Slime moulds are now classified as a separate kingdom from fungi, sharing some of the characteristics of amoeba and fungi.
A Field Guide to the Fungi of Australia explains:
Slime moulds have unusual life cycles in that they produce a fruiting body and spores, but in many instances, a germinating spore produces a cell that is able to move about actively and ingest food rather like an amoeba. This cell feeds and reproduces by simple fission until there are perhaps thousands of daughter cells. A chemical signal then causes the cells to combine and form the fruiting structure or structures for that particular species.
Like many slime moulds, the cells of this species [Fuligo septica] typically aggregate to form a plasmodium, a multinucleate mass of undifferentiated cells without cell walls that may move in an ameboid-like fashion engulfing particles of food such as bacteria, spores of fungi and plants or protozoa. Fuligo septica plasmodium may be anywhere from white to yellow-gray, typically 25–200 mm in diameter, and 10–30 mm thick.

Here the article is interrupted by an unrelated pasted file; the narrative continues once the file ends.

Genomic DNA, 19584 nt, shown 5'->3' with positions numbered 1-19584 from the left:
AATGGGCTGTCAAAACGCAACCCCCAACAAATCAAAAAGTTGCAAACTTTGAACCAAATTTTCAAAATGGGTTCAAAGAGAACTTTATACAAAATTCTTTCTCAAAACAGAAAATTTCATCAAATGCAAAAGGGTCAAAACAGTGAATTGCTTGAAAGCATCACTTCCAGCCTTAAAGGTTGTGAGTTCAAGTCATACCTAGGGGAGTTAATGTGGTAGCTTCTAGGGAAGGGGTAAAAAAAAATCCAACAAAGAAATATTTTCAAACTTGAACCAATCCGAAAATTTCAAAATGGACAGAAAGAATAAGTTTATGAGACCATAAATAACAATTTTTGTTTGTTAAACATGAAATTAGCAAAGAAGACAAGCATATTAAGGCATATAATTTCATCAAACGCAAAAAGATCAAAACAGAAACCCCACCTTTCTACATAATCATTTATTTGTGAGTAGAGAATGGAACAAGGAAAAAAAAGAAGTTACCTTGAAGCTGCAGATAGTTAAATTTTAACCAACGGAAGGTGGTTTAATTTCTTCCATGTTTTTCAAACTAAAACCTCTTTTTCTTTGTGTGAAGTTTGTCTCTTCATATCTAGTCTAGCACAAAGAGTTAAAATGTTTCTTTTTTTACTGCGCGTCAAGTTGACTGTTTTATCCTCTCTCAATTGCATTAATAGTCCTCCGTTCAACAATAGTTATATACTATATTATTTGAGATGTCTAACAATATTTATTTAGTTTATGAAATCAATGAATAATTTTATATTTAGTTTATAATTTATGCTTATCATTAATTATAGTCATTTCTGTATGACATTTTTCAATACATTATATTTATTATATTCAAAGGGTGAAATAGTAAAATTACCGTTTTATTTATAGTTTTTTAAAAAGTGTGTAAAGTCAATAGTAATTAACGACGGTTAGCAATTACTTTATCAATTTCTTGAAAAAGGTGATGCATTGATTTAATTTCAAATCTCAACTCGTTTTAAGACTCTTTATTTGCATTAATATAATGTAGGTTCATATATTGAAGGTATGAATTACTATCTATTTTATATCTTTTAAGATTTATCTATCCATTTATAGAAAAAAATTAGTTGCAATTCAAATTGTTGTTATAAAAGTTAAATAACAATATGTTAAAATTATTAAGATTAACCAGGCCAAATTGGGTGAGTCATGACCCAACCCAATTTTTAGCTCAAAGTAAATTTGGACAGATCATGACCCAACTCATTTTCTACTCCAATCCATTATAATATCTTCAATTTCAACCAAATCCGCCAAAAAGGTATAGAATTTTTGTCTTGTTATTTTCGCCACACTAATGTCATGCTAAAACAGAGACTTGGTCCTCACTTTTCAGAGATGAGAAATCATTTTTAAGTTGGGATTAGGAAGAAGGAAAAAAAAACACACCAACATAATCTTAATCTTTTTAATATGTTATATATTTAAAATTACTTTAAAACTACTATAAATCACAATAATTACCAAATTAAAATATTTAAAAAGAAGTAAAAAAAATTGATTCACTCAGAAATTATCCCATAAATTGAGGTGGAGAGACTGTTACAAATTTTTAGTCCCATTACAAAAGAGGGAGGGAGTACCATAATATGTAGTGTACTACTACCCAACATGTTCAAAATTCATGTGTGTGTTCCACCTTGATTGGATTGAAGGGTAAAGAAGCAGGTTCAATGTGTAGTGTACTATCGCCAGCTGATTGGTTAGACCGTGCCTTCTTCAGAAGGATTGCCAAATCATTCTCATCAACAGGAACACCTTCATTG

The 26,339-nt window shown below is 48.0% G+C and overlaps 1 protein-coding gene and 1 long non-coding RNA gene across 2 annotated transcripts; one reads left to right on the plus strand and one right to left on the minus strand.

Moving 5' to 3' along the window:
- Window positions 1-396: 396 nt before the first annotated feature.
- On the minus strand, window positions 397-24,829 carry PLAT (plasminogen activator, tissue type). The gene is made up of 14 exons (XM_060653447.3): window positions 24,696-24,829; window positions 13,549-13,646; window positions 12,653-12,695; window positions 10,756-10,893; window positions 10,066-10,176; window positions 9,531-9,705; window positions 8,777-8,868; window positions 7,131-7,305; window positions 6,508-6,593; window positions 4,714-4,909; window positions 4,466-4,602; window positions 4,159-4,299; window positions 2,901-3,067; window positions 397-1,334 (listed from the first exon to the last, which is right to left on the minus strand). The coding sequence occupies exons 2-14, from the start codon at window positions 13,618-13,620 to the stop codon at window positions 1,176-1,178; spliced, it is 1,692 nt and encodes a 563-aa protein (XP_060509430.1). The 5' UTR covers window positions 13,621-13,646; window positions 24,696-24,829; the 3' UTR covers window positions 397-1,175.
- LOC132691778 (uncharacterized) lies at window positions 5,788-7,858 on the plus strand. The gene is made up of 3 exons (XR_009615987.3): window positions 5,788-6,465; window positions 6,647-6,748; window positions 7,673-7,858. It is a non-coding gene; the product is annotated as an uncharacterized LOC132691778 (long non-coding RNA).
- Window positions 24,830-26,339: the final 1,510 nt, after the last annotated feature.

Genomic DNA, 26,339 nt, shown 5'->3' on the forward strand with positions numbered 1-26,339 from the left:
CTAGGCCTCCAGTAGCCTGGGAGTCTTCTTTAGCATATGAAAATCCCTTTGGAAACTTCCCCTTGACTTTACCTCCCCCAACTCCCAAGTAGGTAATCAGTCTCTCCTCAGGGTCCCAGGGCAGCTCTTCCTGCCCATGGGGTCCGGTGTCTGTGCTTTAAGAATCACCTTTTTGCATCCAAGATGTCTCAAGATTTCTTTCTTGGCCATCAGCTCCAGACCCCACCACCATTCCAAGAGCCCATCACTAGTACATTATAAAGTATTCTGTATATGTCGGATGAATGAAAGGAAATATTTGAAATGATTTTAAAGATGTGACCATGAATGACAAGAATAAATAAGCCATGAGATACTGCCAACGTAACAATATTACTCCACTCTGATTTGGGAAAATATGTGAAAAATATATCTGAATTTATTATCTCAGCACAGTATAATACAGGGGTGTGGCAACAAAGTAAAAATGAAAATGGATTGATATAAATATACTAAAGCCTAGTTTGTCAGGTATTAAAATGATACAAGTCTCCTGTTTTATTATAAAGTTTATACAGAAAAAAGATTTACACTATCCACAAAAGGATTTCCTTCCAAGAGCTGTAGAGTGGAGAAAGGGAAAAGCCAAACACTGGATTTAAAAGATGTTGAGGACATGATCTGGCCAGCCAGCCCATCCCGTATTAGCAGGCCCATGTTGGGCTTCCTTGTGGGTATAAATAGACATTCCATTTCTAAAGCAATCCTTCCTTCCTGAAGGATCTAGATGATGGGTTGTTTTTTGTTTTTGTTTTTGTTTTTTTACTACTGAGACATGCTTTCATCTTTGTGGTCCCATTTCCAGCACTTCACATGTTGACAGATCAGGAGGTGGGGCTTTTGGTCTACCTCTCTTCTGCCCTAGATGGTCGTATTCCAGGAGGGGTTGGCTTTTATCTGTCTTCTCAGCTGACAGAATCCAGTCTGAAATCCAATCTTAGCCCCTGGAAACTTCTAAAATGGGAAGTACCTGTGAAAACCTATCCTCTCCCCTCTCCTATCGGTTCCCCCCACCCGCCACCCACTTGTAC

The plasmodium eventually transforms into a sponge-like aethalium, analogous to the spore-bearing fruiting body of a mushroom; which then degrades, forms a crusty white surface, under which are dark-colored spores.
These tiny (2-3mm long) fruiting bodies were observed on decaying wood and leaves in early May. The top two images show the early stage of the fruiting bodies after which iridescent blue to black spores appear on the surface on white stalks.
Fuligo septica – Flowers of Tan
Plasmodia are usually hidden, moving around mostly at night, but it may be that the white and yellow masses seen close up on the surface of these aethalium are fragments of plasmodia. This species is known to have its spores dispersed by beetles of the Latridiidae family which feed on moulds and larger fungi. Fuligo septica produces millions of spores and the largest spore-producing structure of any known slime mould.
Fuligo septica occurs in many countries and can be found in the Park close to the path under the mature trees opposite the BBQ area and a particularly large example (~500mm long x 200 wide) was seen close to the edge of Horseshoe Lake in April 2012. It has not been observed in 2013.
The plasmodium of Leocarpus fragilis is at first lemon then orange-yellow and the sporangia, 2-4mm long, are stalked and often densely clustered, turning from shiny yellow or orange to brown before opening to release dark purplish-brown spores.